Eugenia Emerson with the Alliance of Californians for Community Empowerment looks out the window of a bus at a foreclosed home during a bus tour of foreclosed and blighted properties in Richmond, California. (Photo: Justin Sullivan/Getty Images)
The national foreclosure crisis that came after years of prejudiced sub-prime home loans continues to take away the most important asset many Americans have: their homes. Since 2007, there have been 6.6 million foreclosure filings in the United States, 5 million of which have gone through already. And of those foreclosed upon, a disproportionate number have been Blacks and Latinos, who were frequently targeted with toxic sub-prime loans even if they were eligible for prime loans. But while many minority families are still struggling with how best to keep their homes, or how to get a new home if they’ve lost theirs, a different and less talked about group is also being devastated by foreclosures: senior citizens.
According to a new report from the AARP, the foreclosure crisis has already claimed nearly 1.5 million older Americans homes. Millions of others are at serious risk of losing theirs, as well. Reports the Associated Press:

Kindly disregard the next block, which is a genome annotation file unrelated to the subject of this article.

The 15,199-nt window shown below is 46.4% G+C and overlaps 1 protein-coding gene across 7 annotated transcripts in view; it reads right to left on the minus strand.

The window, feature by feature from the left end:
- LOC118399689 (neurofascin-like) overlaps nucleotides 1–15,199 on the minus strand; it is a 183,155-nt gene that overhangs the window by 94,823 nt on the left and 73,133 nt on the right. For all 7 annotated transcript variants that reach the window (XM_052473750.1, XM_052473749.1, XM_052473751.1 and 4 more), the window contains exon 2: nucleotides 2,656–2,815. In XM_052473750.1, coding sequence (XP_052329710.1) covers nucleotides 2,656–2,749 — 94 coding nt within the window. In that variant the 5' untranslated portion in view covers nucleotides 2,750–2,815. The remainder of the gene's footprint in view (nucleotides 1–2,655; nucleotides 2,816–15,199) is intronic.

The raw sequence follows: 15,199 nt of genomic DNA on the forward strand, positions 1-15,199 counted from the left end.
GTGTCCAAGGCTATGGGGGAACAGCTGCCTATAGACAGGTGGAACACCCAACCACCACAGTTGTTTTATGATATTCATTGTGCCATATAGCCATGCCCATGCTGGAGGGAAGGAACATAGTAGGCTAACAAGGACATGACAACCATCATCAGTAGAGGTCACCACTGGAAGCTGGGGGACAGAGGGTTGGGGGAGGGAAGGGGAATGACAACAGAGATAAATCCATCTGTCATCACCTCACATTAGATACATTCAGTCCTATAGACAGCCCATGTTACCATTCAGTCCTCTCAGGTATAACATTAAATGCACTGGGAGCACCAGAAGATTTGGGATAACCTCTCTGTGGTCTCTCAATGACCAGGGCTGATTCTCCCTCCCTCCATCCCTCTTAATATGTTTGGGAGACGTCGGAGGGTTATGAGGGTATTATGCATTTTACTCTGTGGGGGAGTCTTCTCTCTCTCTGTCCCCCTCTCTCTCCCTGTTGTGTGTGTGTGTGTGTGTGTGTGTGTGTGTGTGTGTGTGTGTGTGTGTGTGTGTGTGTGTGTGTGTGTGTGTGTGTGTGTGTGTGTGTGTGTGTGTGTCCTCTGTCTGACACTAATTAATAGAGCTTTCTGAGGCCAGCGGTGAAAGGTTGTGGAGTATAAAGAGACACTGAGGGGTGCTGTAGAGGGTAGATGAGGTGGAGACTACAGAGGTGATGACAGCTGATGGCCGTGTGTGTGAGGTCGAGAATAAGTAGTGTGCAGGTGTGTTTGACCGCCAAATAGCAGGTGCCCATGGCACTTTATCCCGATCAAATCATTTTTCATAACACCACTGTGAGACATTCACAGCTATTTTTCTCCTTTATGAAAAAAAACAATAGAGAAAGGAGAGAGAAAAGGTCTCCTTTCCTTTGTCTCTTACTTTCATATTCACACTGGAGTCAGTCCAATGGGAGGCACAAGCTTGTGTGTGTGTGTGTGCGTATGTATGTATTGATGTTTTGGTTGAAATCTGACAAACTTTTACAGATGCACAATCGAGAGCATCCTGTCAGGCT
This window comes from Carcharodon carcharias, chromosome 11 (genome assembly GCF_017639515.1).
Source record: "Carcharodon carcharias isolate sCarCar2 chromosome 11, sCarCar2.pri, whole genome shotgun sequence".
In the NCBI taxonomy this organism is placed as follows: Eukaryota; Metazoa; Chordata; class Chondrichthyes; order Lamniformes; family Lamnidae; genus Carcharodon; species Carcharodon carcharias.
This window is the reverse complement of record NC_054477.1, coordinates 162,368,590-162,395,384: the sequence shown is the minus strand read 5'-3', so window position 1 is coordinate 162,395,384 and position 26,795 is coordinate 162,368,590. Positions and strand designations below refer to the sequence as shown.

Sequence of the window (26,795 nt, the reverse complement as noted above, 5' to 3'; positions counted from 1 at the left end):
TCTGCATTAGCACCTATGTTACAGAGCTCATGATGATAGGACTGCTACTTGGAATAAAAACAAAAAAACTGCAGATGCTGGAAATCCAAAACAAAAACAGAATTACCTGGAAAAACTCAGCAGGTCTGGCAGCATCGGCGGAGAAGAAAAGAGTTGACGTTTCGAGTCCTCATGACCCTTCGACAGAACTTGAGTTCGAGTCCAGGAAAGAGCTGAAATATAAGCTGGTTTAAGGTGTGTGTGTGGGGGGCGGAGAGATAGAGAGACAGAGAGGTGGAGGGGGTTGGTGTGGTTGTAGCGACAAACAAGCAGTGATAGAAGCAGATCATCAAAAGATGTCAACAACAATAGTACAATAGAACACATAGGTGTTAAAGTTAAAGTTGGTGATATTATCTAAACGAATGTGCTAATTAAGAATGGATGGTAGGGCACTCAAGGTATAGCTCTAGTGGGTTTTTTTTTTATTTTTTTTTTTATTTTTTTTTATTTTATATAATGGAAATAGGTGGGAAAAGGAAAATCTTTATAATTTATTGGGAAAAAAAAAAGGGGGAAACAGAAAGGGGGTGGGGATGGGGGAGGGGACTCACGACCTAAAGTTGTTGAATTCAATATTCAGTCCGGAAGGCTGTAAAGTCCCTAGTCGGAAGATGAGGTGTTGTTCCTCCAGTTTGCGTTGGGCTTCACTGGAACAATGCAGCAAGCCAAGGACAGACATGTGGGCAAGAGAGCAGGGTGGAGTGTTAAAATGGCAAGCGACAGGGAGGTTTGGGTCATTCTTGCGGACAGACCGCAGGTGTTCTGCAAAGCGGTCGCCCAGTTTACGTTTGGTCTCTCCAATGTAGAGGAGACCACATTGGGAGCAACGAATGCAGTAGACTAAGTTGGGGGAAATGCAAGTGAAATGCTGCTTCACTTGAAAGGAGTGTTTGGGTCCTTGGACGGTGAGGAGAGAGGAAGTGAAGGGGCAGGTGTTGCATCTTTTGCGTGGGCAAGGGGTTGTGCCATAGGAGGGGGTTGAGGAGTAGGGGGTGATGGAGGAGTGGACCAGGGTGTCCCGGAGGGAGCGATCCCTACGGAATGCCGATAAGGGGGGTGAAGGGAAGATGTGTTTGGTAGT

—About 600,000 Americans who are 50 or older are in foreclosure.
—About 625,000 in the same age group are at least three months behind on their mortgages.
—About 3.5 million—16 percent of older homeowners—are underwater, meaning the home value has gone down and homeowners now owe more than their homes are worth.
—AARP said that over the past five years, the proportion of loans held by older Americans that are seriously delinquent jumped more than 450 percent.
What makes foreclosing on a home particularly bad for elders is that, unlike young people who can still work, older people have less time and ability to get back into the labor force to make up what they’ve lost. Worse still, just as with other foreclosures, Blacks and Latinos are hardest hit when it comes to elderly foreclosures.
African-American and Hispanic borrowers age 50+ had foreclosure rates of 3.5 percent and 3.9 percent, respectively, on prime loans in 2011, double the foreclosure rate of 1.9 percent for white borrowers in 2011, according to the report.
All is usually not lost, of course. Seniors—and everyone for that matter—can help themselves by seeking professional financial planning and refusing to dip into their retirement savings unless it’s absolutely necessary. Having money to spend in the present day is nice and fun. But committing to saving money so that it attracts interest and grows is a decision that can be hugely helpful in later years. Sometimes you have to ask yourself: Would you rather have a cool car now, or a place to live when you’re 65?
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